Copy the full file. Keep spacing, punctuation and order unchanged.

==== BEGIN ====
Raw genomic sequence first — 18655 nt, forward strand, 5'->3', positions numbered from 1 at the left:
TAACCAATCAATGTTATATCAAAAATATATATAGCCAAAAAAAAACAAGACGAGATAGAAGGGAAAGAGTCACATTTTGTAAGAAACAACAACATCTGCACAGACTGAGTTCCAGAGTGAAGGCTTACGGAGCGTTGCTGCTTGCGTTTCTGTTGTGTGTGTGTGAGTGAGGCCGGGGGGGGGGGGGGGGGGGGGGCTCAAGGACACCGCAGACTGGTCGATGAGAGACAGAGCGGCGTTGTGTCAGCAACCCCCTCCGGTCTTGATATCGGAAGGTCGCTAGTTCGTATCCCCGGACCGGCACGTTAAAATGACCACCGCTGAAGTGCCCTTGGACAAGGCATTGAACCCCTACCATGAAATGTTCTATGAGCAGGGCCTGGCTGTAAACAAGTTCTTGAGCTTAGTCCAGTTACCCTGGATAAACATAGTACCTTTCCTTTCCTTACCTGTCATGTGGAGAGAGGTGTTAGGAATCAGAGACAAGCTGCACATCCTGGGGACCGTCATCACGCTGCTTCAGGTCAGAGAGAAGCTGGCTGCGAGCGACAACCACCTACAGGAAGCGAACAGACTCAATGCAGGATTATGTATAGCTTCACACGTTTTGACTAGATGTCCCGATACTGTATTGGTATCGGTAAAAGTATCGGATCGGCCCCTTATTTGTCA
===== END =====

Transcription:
Raw genomic sequence first — 18655 nt, forward strand, 5'->3', positions numbered from 1 at the left:
TAACCAATCAATGTTATATCAAAAATATATATAGCCAAAAAAAAACAAGACGAGATAGAAGGGAAAGAGTCACATTTTGTAAGAAACAACAACATCTGCACAGACTGAGTTCCAGAGTGAAGGCTTACGGAGCGTTGCTGCTTGCGTTTCTGTTGTGTGTGTGTGAGTGAGGCCGGGGGGGGGGGGGGGGGGGGGGCTCAAGGACACCGCAGACTGGTCGATGAGAGACAGAGCGGCGTTGTGTCAGCAACCCCCTCCGGTCTTGATATCGGAAGGTCGCTAGTTCGTATCCCCGGACCGGCACGTTAAAATGACCACCGCTGAAGTGCCCTTGGACAAGGCATTGAACCCCTACCATGAAATGTTCTATGAGCAGGGCCTGGCTGTAAACAAGTTCTTGAGCTTAGTCCAGTTACCCTGGATAAACATAGTACCTTTCCTTTCCTTACCTGTCATGTGGAGAGAGGTGTTAGGAATCAGAGACAAGCTGCACATCCTGGGGACCGTCATCACGCTGCTTCAGGTCAGAGAGAAGCTGGCTGCGAGCGACAACCACCTACAGGAAGCGAACAGACTCAATGCAGGATTATGTATAGCTTCACACGTTTTGACTAGATGTCCCGATACTGTATTGGTATCGGTAAAAGTATCGGATCGGCCCCTTATTTGTCA